Count To Ten: Cross-genre drum & bass remixes – part 2 (1997-99)

The second part of the blog’s mini-series covers the period 1997-99. What may have started timidly for artistic purposes or exclusive dj promotional use, by 1997 it became almost de rigueur for record labels to commission drum & bass versions for selected singles and various remix compilations. The niche underground genre infiltrated the mainstream and many d&b producers signed with major labels to curate collections or record personal albums. On reflection, it turned out to be a double-edged sword.

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On one hand, d&b found its well-deserved place on the electronic music map. Artists were finally rewarded and vindicated for their efforts and their work was introduced from a limited connoisseur circle to a wider audience, providing them with a vital and creative space for experimentation. Commercial success and critic appreciation motivated accomplished, as well as up-and-coming producers to master their craft, pushing the musical boundaries beyond genre confines. On the other hand, the roller coaster of media exposure, politics, cloudy distribution and licensing agreements, self-indulgence and the drama that inevitably occurs when money and temporary fame enter the equation, terminated careers and friendships untimely and ingloriously. Effectively, drum & bass re-entered a phase of introversion, darkness and belligerence marking the end of the romance. An injection of fresh air was desperately needed and a new breed of producers and record labels emerged to fill in the gap created by those who helped the scene flourish, but sadly realized that they no longer fitted in the d&b reality of the new millennium.

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Count To Ten: Drum & Bass Illustrations and Record Sleeves

“… drawing a fine line between the sublime and the ordinary, the initial presentation criteria have been the aesthetic quality of the imagery, the nature of its production, the relationship to the music on the record and obviously my personal attachment …”

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Drum & Bass Record Sleeves

Something completely different for the last post of 2016; instead of the music per se, the next installment of the blog’s ‘Count To Ten’ series is dedicated to artwork design, an essential aspect of the physical product. The size and tactile experience of the record sleeve is one of the reasons why vinyl records remain the most enjoyable way to listen to music. The recent vinyl resurgence has rekindled the art of the record layout. Whether it’s hand-made or mass-produced, meticulously arranged or spontaneously created, the cover artwork adds a literal dimension to the music that a digital thumbnail simply cannot replicate.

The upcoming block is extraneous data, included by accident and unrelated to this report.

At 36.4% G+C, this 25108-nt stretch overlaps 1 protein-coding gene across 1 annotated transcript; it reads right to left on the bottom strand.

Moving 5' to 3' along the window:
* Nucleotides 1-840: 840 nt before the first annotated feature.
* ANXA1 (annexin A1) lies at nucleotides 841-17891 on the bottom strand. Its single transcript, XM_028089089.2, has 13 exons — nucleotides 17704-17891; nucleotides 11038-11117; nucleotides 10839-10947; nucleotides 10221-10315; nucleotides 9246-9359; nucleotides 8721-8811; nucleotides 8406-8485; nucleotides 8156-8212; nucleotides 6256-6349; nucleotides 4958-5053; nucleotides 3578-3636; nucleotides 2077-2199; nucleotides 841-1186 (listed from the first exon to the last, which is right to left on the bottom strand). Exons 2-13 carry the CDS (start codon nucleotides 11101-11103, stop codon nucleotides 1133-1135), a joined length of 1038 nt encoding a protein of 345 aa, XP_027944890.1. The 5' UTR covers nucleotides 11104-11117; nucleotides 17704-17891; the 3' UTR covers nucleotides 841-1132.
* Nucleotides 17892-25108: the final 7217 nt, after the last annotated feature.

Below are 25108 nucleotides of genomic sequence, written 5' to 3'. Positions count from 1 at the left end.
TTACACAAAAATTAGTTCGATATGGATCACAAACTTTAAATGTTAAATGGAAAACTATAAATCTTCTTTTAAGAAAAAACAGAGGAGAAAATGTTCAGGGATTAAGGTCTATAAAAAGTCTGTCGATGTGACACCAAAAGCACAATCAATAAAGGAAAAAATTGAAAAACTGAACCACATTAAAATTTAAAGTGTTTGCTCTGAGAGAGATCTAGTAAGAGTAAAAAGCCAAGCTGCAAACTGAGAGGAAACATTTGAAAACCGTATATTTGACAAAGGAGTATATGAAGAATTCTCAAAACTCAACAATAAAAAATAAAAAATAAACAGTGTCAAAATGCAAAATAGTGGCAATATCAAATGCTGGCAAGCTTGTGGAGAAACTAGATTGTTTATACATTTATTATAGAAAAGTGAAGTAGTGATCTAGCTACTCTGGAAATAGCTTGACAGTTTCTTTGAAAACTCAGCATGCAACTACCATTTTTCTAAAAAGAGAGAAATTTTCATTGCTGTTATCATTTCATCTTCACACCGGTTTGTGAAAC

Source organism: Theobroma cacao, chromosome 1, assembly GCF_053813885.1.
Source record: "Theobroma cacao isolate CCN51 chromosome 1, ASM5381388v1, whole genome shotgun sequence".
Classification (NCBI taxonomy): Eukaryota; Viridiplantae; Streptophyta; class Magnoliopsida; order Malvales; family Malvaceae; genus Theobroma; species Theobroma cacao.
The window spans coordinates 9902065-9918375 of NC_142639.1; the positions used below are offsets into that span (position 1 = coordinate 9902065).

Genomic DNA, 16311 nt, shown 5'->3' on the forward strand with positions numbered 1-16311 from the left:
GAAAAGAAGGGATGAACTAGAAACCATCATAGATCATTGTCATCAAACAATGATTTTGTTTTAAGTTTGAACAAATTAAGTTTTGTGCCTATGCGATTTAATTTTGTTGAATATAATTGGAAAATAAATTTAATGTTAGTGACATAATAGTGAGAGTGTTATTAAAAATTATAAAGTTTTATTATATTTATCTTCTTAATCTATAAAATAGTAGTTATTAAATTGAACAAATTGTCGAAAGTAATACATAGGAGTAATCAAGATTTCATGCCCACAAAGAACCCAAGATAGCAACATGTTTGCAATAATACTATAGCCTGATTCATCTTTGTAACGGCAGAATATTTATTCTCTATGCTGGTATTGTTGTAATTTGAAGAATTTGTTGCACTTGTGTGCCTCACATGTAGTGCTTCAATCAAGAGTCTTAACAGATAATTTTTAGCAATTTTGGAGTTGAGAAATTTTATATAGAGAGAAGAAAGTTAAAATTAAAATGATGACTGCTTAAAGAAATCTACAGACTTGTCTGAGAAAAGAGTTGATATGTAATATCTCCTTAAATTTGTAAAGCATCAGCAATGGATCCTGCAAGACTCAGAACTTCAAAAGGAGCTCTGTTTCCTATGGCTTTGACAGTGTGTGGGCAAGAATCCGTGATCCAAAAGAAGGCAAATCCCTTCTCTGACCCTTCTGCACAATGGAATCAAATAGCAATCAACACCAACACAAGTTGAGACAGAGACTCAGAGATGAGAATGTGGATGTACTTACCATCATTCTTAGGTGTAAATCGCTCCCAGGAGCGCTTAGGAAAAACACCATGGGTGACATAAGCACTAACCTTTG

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Nymfo Jumps The Q

A mini-interview with 22 short questions (some personal, some tricky) looking for equally short answers, addressed to artists, producers, promoters, djs, friends and affiliates of the blog in general.

Today Nymfo Jumps the Q

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Nymfo

Let’s get started:

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Count To Ten: Nymfo

Nymfo

Nymfo

Intro:

A prolific drum and bass artist and a dexterous dj, with bookings all around the globe, Nymfo is the recording alias of Bardo Camp. Hailing from Netherlands and currently based in Amsterdam, Nymfo has been creating serious waves in the international drum and bass scene, since his inaugural release in 2007. Fast forward to 2013, Nymfo has cemented his reputation as an innovative and versatile producer, covering a wide range in the drum and bass spectrum.  With numerous production outputs under his belt, on some of the most prominent drum and bass labels, as well as dj sets at the world’s most prestigious venues, the future seems ever brighter.

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Count To Ten: Klute

Klute

Klute

A veteran producer, a prolific artist, a dexterous sonic fusioneer, a label owner and one of the most interesting figures in the drum and bass circuit Klute is the primary recording alias of Tom Withers.

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